Relaxing on holiday? Looking at the beach? Taking stock and a well-earned rest? Well, the last thing on your mind might be an audit. Yes, typically the preserve of finance who begrudgingly accept the attentions of an external audit team every year, a brand audit is very different. No, you don’t have to provide every financial record and audit trail for weeks on end. The brand audit is far sexier than the financial audit. Read on to find out why you should be thinking about audit during your summer break.
Why it’s time to take stock
The year either got off to a flying start, came to an abrupt end, or is flying up and down, round and round in circles. The state of marketing teams up and down the land varies wildly. For every team basking in glory and taking the accolades in their stride, another is being pulled from pillar to post and struggling to make it through. Of course, this isn’t entirely the fault of the team or management, with the pandemic having rocked the country more than the sorely-missed Glastonbury.
So, why choose to look at your brand now? As one recent commentator put it: “People are fed up with the Covid excuse for bad service.” Yes, we are suggesting that not everything is marketing’s fault. Poor service delivered elsewhere has changed the perception of your brand.
Crucially, who do we think is most likely to take the blame for poor brand perception?
Marketing the scapegoat?
Some would read this and ask: ‘So, what’s new?’ B2B marketing is not for the faint-hearted, with an often pressure-cooker atmosphere as sales demand more MQLs from marketing. Poor revenue numbers often translate into a short tenure for marketers. As a result, marketing will sometimes feel like the scapegoat. And this is just with sales.
Turning to service, what if your business furloughed much of the customer service resource? What if the operational processes were sacrificed to save money during the pandemic? How about when the software platform went down, or an update had to be rolled back? All of these may affect brand perception, yet none are the fault of marketing. But (and it’s a huge but) what about the brand KPIs that marketing gets measured against?
Guess what happens next? Either marketing shoulders some of the blame, or is chastised for not being able to drive a brand forward. Enter the brand audit (yes, an audit to the rescue).
The B2B brand audit
A brand audit helps marketers to understand where your brand is now versus the brand KPIs you want to achieve. Armed with insights into how to get from A to B, it gives brand managers and CMOs a tool to build (and repair) a brand. Not only is this something that can improve brand perception over time; it also acts as a great way to identify the drags on your brand and the parts that marketing can influence.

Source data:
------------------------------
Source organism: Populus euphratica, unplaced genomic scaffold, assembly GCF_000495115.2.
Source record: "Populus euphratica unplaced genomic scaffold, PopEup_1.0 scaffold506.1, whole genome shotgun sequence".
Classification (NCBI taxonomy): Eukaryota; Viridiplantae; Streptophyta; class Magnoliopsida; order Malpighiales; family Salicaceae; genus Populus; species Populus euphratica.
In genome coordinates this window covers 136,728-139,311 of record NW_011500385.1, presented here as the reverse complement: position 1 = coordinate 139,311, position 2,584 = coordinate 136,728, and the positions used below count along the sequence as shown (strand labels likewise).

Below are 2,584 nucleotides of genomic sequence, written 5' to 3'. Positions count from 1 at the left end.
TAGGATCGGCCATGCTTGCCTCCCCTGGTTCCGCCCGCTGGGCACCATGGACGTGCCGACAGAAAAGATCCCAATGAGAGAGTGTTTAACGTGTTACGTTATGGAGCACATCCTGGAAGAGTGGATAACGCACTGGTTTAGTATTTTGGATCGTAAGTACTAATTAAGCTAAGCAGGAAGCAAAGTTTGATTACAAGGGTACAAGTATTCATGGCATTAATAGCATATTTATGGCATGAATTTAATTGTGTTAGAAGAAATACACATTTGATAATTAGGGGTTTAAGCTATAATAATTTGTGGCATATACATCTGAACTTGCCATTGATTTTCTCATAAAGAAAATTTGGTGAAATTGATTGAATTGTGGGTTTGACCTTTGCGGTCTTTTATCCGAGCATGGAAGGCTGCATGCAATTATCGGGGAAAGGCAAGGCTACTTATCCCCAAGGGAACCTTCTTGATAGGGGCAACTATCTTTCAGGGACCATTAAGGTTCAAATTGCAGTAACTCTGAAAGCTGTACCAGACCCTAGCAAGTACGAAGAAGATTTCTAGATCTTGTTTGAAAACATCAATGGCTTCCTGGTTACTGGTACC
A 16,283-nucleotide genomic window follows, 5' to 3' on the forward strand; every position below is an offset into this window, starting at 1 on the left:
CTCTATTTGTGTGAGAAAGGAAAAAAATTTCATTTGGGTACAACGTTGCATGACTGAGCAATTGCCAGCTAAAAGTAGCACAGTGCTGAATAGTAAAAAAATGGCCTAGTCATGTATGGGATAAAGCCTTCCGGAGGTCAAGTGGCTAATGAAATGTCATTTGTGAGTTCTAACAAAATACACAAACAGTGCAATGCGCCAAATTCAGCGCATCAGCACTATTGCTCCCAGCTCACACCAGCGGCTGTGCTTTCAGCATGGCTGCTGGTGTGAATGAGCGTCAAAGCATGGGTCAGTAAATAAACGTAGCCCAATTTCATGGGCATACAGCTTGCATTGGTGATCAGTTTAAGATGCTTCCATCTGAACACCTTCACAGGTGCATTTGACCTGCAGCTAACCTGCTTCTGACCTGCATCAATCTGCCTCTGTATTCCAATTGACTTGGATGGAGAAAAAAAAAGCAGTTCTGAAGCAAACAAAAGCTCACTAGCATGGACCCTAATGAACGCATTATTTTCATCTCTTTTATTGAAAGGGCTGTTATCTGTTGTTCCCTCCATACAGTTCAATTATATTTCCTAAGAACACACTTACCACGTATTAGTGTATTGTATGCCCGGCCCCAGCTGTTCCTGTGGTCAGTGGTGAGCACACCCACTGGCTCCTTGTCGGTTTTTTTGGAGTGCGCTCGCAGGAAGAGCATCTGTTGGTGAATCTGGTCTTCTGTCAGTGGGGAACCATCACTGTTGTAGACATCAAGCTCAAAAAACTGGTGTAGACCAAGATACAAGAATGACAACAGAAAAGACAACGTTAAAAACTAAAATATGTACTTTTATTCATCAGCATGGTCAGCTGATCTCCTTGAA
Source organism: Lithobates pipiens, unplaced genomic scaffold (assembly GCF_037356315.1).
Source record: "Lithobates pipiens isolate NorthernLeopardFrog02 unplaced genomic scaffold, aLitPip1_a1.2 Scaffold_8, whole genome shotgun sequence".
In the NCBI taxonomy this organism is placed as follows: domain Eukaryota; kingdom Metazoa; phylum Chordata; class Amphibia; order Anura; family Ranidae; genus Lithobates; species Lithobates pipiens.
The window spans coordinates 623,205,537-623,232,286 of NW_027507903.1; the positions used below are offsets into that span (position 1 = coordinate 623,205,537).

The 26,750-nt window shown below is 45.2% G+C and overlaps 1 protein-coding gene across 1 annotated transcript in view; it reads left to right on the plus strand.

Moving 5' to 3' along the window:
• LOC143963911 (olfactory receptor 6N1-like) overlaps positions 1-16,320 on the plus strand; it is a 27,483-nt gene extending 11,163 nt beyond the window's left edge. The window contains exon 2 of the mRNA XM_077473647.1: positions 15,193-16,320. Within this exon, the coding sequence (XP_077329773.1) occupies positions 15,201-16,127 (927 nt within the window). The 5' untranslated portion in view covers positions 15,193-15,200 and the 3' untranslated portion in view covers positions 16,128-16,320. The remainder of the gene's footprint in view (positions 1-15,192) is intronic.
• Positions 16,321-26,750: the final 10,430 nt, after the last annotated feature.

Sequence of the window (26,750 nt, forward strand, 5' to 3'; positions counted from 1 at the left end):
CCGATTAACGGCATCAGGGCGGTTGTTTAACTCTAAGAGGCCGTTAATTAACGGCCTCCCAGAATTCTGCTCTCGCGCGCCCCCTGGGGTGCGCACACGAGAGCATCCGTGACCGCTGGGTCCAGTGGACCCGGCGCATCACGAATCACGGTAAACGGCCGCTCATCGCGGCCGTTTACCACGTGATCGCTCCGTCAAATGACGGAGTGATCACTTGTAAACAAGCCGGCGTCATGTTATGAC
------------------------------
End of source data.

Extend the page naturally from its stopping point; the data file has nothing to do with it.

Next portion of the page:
Now, many B2B marketers reading this may now be thinking that it’s hard enough to justify what you are delivering without trying to convince everyone to invest in a brand. This is partly true, but here’s the rub. Like anything, if you invest and nurture something you can develop it into something valuable. That’s good news for owners, private investors and shareholders. Even the CFO is likely to be impressed, especially if you can manage the long-term expectation of shareholder value.
Beauty and the beast
In simple terms, there are two different types of business: one that carefully nurtures and crafts a brand; and one that doesn’t. The first business has a brand that is perceived positively, and to which both prospects and existing customers feel loyalty. The latter, however, has a brand that repels customers. These customers assign negative associations to your brand, and poor service is just one way to alienate your most precious commodity.
B2C marketers are loud and proud about the importance of brand. They recognise how a strong brand works wonders for both new business and retention. B2B marketers, however, have long dreamt of having the same budget and patience to invest in brand. Fortunately, however, things are changing. Ultimately, having a strong brand will create long-term growth for your business.
Time for a B2B brand renaissance?
So, most people agree that B2B businesses have just as much benefit to building a strong brand in the long-term. The challenge is the ‘long-term’ part, which often conflicts with the short-term nature of sales. Clearly, CMOs need to get the board on-side with the health of a brand and then chart a course with an effective brand strategy.
Our exclusive community for B2B marketers, Propolis, has an entire group dedicated to Brand & Content Strategy, where your B2B peers share problems and solutions, and receive guidance from the world’s best brand marketers.